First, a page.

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Wednesday, December 22, 2010

Chicken Schnitzel with Zigeuner Sauce

Radetzky, maybe responsible for Schnitzel.
Perhaps, as a young English-speaking child, you snickered at the name "Wiener Schnitzel." I probably did too, but now I've come to appreciate this dish. What is Schnitzel? The story goes that Schnitzel, as a concept, was introduced to Austria sometime between 1500 and 1900 by someone. (Awful vague, right? It's hard to answer questions like this, honestly.) Most likely, it came from Italy, where you find veal and chicken scaloppini served on a regular basis—these are cutlets of the meat, pounded thin to cook quickly. Schnitzel bears a strong resemblance to the preparation for the classic Chicken (or Veal) Parmesan dish, where a piece of meat is breaded and cooked under marinara, mozzarella, and Parmesan cheese. I like (mostly because I love the music named after him) the theory that credits Marshal Radetzky with bringing the dish to Vienna in 1857 or so, upon his return from fighting in Italy. Other theories include Italian or German soldiers bringing it over to Austria during the 17th century. Regardless, it's become a classic dish in Austria and the world over, to the point that Austria protects the identity of Wiener Schnitzel by legislation. Now that's dedication.

Veal has typically been a somewhat expensive meat, and one with equal amounts of cachet and controversy. I won't touch on that here, because that's not my purview; the point is, however, that nowadays it's common to find schnitzel made from pork and chicken alongside the traditional veal. For many Jews in Europe during the Victorian era, veal was an unattainable luxury, something eaten very rarely, and so chicken schnitzel became a popular replacement. My grandmother, a Viennese woman, made chicken schnitzel often when I was a child.

Schnitzel is a dish that begs for a sauce. Traditionally, it is served with nothing more than a wedge of lemon (and this is how my mother eats it to this day,) but I crave more moisture and flavor on my plate. For this presentation, I will use a German sauce called Zigeunersauce, which is a sauce made with bell peppers, mushrooms, paprika, and tomatoes. (Thanks to a commenter for prompting me to add this:) Zigeuner is a German word referring to the Romani. I'm not certain if this sauce originated with the Romani people, if it is merely named after them for its colorful look, or if it is so called as a nod to its Eastern European origins (where the Romani clearly came from, or settled, or belonged—depending on who you asked in the Victorian era.) I'm going to make my version of Zigeunersauce a little more refined than the traditional version, with smaller cut items, but otherwise will stick to the recipes that I've found.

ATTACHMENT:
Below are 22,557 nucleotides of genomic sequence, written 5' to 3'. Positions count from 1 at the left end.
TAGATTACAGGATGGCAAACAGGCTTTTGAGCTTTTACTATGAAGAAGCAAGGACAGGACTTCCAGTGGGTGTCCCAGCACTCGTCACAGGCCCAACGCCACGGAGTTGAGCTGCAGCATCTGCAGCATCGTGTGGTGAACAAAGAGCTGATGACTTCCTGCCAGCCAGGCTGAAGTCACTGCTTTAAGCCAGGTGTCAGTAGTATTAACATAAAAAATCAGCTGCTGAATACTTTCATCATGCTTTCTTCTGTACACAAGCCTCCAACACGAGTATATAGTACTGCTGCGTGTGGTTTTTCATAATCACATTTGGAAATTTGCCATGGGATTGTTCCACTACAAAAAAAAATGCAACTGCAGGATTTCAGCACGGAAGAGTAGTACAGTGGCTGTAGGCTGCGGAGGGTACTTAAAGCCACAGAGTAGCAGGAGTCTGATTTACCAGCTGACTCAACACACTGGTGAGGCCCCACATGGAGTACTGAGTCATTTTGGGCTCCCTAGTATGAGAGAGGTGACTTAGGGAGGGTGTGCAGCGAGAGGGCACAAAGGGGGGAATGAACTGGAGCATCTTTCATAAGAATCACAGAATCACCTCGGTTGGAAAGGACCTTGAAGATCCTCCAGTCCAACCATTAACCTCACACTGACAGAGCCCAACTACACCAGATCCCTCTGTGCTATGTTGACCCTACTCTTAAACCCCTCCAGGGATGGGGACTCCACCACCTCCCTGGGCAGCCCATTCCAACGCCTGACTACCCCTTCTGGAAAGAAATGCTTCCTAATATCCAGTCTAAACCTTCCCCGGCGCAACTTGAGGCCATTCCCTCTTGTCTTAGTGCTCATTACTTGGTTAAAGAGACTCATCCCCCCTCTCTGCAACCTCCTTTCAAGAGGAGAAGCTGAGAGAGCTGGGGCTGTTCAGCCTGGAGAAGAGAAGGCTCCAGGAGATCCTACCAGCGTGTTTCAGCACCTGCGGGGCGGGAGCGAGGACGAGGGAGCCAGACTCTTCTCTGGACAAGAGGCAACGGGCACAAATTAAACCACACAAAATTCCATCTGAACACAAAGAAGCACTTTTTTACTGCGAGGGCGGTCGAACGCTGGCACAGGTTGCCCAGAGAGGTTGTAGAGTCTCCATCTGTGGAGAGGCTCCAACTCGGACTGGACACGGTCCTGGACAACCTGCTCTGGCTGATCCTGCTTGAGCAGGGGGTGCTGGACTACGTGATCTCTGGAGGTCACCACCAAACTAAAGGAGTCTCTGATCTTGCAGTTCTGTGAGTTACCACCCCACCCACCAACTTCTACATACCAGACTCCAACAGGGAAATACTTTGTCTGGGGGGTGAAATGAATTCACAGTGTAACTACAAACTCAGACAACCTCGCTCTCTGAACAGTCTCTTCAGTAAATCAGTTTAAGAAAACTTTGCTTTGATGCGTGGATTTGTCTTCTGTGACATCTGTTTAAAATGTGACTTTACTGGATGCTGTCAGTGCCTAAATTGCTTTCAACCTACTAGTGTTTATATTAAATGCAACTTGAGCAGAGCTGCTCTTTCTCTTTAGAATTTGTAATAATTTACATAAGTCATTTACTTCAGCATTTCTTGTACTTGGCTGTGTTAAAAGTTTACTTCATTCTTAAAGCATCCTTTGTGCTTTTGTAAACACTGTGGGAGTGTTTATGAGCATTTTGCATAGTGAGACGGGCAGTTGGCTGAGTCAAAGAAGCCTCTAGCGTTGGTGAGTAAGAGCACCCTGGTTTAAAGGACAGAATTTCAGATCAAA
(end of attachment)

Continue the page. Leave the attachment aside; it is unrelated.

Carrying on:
The finished plate—braised red cabbage, Chicken Schnitzel, and Zigeunersauce

(Please, to any of my German readers, if you have a different recipe than me, feel free to post it in the comments. Hopefully what I've found approximates what you know. I wish I'd been able to get the recipes from my grandmother when she was still alive.)

Frying the Schnitzel
Chicken Schnitzel

All-Purpose Flour
Salt and Freshly Ground Black Pepper
Boneless, skinless Chicken Breasts
Butter or Oil

1. Trim fat and any remaining tendons/gristle from chicken, and then portion each breast into two equal pieces by cutting. For the purposes of this meal, each person will get one piece. Normally, however, you could serve two or even three pieces. The purpose of this step is to cut them down to a more manageable size, as a full chicken breast sometimes becomes difficult to work with after the next step...
2. Take a meat mallet and, using a flat side, flatten the chicken breast pieces out until they are about 1/4 inch (6-7 mm) thick.
3. Arrange a three-step breading setup before you: On a plate or in a shallow bowl, combine flour with some salt and pepper; the second step is egg with a little splash of milk, beaten to combine well; step three is breadcrumbs, once again seasoned with salt, pepper, and your choice of herbs and spices. For Hanukkah dinner, I used some fresh thyme.
4. Bread your chicken breasts: First, dredge in the flour to coat well. Second, place in the egg and coat well, but do not rub off the flour. Third, coat evenly with breadcrumbs. Place on a pan/platter, and repeat until all breast pieces are breaded. Do not let the pieces touch on the pan, they will want to stick together.